Measuring Campaign ROI
- AUTHOR Andrea Wildt
- February 22, 2013
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Marketers and executive teams are becoming increasingly focused on the all-important campaign ROI number. The problem with this of course is that in our multi-touch
marketing world there is rarely just one campaign responsible for generating an entire opportunity. We’ve gotten so caught up in the idea that ROI is attached to one program it might actually be driving us to make the wrong investment decisions.
This is only exacerbated by the fact that in salesforce.com the last campaign associated with a lead or contact prior to opportunity creation always gets the ROI credit. Now, imagine the following scenario:
John Doe watches a webinar about your amazing product. The inside sales team follows up with him and encourages him to download a free trial as the next step to make sure the product meets his needs. John does this and communicates to the rep he is interested in making a purchase. The rep creates the opportunity and the free trial gets credit.
With the existing logic in salesforce.com the free trial gets all the credit for this opportunity, and while it did help move the deal along, what about the webinar that generated the lead? Shouldn’t it get some credit for this opportunity? By looking only at traditional 1-campaign-to-1-opportunity ROI metrics, your marketing team assumes the webinar didn’t produce any revenue and potentially stops funding the program. The problem with this is without the webinar you would have never gotten the lead in the first place.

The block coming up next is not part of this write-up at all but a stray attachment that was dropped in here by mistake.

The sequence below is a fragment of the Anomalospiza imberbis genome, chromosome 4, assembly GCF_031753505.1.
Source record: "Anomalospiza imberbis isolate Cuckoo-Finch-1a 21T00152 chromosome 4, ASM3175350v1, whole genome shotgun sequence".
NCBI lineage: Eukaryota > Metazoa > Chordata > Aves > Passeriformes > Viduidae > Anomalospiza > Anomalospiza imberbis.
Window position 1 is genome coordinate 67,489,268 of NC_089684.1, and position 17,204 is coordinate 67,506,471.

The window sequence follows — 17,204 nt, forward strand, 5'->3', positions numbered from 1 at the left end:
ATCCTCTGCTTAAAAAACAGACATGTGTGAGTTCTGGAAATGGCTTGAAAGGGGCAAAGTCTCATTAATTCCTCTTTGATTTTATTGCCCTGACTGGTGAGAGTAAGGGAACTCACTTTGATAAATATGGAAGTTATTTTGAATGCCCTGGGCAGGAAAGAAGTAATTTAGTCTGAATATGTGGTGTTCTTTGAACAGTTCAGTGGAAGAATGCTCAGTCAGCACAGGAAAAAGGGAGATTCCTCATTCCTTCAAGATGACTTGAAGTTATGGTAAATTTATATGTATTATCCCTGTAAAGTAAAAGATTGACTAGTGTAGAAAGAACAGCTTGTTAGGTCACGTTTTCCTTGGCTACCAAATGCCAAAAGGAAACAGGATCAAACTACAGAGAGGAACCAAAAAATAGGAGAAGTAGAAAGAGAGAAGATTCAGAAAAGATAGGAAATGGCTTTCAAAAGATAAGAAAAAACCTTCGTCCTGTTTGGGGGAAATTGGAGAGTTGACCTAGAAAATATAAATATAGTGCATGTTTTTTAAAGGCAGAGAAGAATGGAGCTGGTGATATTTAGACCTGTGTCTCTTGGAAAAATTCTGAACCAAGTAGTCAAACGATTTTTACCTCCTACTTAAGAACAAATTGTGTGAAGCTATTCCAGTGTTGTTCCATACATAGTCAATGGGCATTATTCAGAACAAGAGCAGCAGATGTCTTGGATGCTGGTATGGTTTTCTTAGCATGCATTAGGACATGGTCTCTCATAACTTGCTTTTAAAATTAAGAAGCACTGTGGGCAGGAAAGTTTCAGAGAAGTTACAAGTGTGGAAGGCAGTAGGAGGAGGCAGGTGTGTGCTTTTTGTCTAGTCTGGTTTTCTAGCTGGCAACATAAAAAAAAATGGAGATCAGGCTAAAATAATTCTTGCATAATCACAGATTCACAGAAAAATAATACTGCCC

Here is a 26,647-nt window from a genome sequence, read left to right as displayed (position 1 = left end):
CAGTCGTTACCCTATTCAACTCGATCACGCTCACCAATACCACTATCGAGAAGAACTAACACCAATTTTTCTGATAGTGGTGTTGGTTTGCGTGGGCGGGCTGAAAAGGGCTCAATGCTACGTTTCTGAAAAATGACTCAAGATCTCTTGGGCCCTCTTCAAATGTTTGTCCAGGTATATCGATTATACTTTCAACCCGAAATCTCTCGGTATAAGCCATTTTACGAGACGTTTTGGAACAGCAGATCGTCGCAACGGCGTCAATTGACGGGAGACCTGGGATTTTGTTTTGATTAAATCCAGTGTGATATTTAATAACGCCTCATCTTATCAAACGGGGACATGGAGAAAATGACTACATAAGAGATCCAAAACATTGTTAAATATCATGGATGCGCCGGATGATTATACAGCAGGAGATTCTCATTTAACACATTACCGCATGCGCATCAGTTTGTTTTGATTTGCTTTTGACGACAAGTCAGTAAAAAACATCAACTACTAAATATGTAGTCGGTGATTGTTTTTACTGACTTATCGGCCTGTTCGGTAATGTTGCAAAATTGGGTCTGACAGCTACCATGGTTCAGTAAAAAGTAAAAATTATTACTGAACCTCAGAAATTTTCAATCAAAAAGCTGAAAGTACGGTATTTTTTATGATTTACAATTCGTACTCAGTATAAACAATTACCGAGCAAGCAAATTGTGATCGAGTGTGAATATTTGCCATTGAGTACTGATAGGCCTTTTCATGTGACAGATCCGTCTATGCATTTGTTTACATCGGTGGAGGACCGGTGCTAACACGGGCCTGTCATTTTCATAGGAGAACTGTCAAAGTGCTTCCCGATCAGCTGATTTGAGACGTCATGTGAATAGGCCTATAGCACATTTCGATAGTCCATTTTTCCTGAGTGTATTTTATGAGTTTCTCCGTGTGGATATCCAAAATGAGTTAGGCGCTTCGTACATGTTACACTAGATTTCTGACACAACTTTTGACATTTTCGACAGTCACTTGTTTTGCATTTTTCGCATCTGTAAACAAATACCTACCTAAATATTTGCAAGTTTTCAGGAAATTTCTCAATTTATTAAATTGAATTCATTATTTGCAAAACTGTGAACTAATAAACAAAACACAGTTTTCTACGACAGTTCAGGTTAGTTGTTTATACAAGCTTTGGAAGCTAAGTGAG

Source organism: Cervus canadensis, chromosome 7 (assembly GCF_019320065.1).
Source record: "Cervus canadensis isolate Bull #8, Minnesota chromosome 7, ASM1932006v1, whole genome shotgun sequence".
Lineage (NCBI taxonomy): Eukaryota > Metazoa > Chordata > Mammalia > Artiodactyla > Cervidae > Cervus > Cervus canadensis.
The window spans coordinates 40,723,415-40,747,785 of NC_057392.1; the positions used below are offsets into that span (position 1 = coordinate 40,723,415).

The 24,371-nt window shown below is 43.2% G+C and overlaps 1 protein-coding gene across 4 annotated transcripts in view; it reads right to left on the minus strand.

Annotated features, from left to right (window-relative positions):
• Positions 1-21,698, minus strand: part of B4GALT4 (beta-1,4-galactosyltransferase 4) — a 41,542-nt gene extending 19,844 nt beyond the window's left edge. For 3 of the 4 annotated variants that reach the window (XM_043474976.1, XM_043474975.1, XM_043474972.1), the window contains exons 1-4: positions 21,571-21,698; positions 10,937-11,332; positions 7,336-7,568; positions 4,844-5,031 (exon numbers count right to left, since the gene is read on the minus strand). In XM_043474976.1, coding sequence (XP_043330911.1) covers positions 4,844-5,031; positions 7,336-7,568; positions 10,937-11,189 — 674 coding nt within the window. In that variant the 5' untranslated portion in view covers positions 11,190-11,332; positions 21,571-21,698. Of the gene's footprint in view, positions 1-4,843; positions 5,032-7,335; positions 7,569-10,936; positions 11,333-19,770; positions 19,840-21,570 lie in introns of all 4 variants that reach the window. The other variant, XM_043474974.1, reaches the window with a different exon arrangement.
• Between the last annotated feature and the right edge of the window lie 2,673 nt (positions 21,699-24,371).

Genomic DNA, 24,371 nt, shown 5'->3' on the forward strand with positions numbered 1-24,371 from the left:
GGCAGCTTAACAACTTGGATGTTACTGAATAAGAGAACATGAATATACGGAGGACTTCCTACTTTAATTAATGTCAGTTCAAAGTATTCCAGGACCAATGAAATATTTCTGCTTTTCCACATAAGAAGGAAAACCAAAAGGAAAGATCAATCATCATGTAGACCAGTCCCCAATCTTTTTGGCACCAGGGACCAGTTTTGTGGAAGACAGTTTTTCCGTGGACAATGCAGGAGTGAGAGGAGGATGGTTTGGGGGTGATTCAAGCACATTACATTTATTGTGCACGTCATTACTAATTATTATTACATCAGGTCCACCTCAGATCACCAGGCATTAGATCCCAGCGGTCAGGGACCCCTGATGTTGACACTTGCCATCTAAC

In most B2B environments, especially ones with longer sales cycles & heavy investments in field marketing, there tend to be multiple touches between the creation and close of an opportunity. Having the ability to distribute the opportunity’s value down to all relevant touches is critical to truly understanding the impact of your marketing programs and knowing where to invest your budget.
This is why campaign influence reporting has become a critical KPI for sophisticated marketers. Instead of relying on simplistic first touch, last touch, or uniform spread allocation modes, marketers need to set up a series of business rules to determine how opportunity value gets allocated among every campaign touch based on their unique business requirements. For some companies this might be as simple as the first touch gets 5 points, last touch gets 10 points, and all other touches get 2 points. Or it could be more complex, such as any campaign associated to the decision maker gets 5 points, if the product is widget A then only count responses that occurred in the last 2 months but if its product B look as far as 6 months back.
Whatever the logic, the key outcome is that each touch in the cycle gets a piece of the pie so when it comes to quarterly budgeting and planning you’re able to see all the campaigns that drive revenue, not just the last touch associated with every deal.